In the second stanza of ‘At My Grandmother’s,’ the speaker delves into their fears and anxieties within the room. Through vivid imagery and the exploration of symbolism, Malouf conveys a sense of unease and the weight of the past.
The stanza begins with the speaker expressing fear of the room itself, stating, “I feared that room.” This sets the tone for the stanza, suggesting a sense of apprehension and discomfort within the environment. The speaker’s fear is heightened by the image of the parrot screeching soundlessly within its dome of glass. This contradiction between the expected sound of the parrot’s screech and its silence adds to the unsettling atmosphere of the room.
The faded butterflies are described as “jewels pinned against a sable cloak.” This simile conveys a sense of preciousness and fragility, as well as a hint of darkness or mourning. The contrast between the once vibrant butterflies and their now faded state enhances the sense of transience and the passage of time.
The grandmother is depicted as “winding out the skeins” that the speaker holds. This image can be interpreted as the grandmother unraveling the threads of the speaker’s life and experiences. The use of the word “skeins” suggests a complex and interconnected web of memories and emotions. The speaker’s outstretched arms represent their attempt to hold onto and make sense of the passage of time, but it slips away like trickling water.
This stanza highlights the themes of fear, fragility, and the elusive nature of time. The presence of the parrot, butterflies, and the act of winding skeins all contribute to a sense of tension and the burden of the past. The speaker’s fear suggests the weight of ancestral history and the anxiety of grappling with the fleeting nature of existence.
Feared most of all the stiff, bejewelled fingers
Pinned at her throat, or moving on grey wings
In the wide ache of his arms, all time, like water,
And watched the old grey hands wind out his blood.
In the third and final stanza, the speaker delves deeper into their fears and unveils the haunting presence of the past. Through potent imagery and powerful metaphors, Malouf conveys a sense of mortality, the weight of ancestral history, and the intergenerational transmission of time.
The stanza opens with the speaker’s primary fear: “Feared most of all the stiff, bejewelled fingers / Pinned at her throat.” This image creates a sense of constraint and suggests a stifled voice or expression. The fingers, adorned with jewels, symbolize a kind of confinement or burden associated with the grandmother’s history. The movement of these fingers is likened to “grey wings from word to word,” further emphasizing the imagery of constraint and confinement as if the words themselves are carrying the weight of the past.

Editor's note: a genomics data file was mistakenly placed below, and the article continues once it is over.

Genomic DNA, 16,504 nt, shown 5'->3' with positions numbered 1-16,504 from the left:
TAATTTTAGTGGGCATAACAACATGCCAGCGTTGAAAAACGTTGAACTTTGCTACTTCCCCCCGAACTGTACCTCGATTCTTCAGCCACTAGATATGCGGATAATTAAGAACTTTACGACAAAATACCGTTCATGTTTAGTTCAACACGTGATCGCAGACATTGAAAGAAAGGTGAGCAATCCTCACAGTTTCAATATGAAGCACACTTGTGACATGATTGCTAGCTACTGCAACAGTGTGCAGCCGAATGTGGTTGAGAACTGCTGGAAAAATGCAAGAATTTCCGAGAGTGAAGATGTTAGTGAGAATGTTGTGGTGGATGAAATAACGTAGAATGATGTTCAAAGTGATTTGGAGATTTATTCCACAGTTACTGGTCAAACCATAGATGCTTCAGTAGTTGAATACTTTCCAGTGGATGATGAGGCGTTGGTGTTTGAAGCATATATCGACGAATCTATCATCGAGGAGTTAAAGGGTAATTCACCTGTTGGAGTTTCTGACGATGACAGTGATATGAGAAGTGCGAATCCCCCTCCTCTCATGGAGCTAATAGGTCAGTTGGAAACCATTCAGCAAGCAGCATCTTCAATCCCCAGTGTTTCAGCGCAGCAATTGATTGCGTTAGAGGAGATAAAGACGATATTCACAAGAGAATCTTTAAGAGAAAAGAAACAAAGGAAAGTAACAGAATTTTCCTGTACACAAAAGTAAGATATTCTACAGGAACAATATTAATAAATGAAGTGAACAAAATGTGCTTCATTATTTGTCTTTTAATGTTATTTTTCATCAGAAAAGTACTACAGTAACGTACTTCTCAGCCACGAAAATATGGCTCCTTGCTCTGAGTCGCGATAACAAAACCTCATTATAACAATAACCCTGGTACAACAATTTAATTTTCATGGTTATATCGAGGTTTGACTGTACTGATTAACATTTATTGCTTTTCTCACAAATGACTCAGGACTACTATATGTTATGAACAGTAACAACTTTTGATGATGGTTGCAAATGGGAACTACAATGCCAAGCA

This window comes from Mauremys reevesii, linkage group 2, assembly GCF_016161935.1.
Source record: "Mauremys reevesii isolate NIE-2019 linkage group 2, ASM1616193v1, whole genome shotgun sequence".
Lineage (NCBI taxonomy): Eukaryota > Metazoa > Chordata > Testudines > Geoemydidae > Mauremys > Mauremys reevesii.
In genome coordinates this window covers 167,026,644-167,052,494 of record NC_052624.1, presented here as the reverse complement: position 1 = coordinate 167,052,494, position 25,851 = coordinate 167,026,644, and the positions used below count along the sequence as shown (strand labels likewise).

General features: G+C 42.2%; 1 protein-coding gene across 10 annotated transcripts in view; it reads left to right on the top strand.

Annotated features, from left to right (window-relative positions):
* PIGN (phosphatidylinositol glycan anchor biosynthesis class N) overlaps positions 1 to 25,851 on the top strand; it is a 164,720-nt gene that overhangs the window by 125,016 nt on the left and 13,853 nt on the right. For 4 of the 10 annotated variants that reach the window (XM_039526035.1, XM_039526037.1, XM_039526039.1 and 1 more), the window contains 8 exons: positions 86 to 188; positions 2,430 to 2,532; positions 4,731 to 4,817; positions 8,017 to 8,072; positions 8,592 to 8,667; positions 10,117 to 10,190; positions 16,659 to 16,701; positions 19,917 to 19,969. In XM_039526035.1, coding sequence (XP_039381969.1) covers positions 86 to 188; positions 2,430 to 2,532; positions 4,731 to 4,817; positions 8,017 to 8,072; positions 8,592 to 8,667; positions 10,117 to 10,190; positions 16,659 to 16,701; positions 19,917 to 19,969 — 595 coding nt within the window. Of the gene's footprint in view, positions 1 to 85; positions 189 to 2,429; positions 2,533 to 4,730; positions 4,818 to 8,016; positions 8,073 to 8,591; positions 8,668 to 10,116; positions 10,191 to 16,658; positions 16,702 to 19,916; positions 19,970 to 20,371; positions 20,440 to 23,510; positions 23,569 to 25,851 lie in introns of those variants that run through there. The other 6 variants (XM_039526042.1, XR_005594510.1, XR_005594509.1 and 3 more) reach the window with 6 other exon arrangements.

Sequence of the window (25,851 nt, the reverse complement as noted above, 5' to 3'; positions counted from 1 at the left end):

The speaker also fears the grandmother’s voice, which calls down “from their gilded frames the ghosts of children.” This metaphorical depiction suggests that the grandmother’s voice has the power to summon the presence of past generations. The ghosts of children who once played “at hoop and ball” evoke a sense of innocence and joy, yet their faces are described as “spindrift,” which alludes to the foam of sea waves. This juxtaposition creates an eerie and haunting quality, hinting at a loss or tragedy associated with the drowned.
The ghosts gaze “across the wreck and debris of the years,” symbolizing the accumulated remnants of the past. Their eyes meet the gaze of a small boy, the speaker, who now occupies the same position they once did. This signifies the intergenerational transmission of time and the weight of inherited experiences. The boy holds “in the wide ache of his arms, all time, like water,” suggesting a profound understanding of the passage of time and the burden it carries.
The stanza concludes with the vivid image of “the old grey hands” continuing to “wind out his blood.” This metaphorical portrayal reinforces the interplay between time and mortality, as the hands symbolize the relentless progression of aging and the eventual end of life.
The tone is somber and introspective, evoking a sense of unease and melancholy. The speaker’s fears, the haunting presence of the past, and the contemplation of time contribute to the overall tone of introspection and reflection.
The poem is so-titled because it centers around the speaker’s experience within his grandmother’s room, where memories, fears, and the intergenerational transmission of time play a significant role.
The poem triggers a range of feelings, including unease, fear, melancholy, and a contemplative sense of mortality. The vivid imagery and introspective tone elicit a sense of introspection and a haunting recognition of the passage of time.
The mood is melancholic and reflective, with a touch of unease. The vivid descriptions of the room, the weight of memories, and the interplay between time and mortality contribute to an overall mood of introspection, sadness, and a sense of the fleeting nature of existence.
Those who enjoyed this poem by David Malouf may also wish to explore the following others:
- ‘For My Grandmother Knitting’ by Liz Lochhead – is a poem that utilizes repeated wording, a lack of punctuation, a distinct choice of perspective, and simplistic ideas.
- ‘My Grandmother’s Houses’ by Jackie Kay – is a thoughtful recollection of youth and a young speaker’s relationship with her eccentric grandmother, who is forced to move homes.
- ‘Our Grandmothers’ by Maya Angelou – explores understanding and acceptance. It includes themes of family and relationships.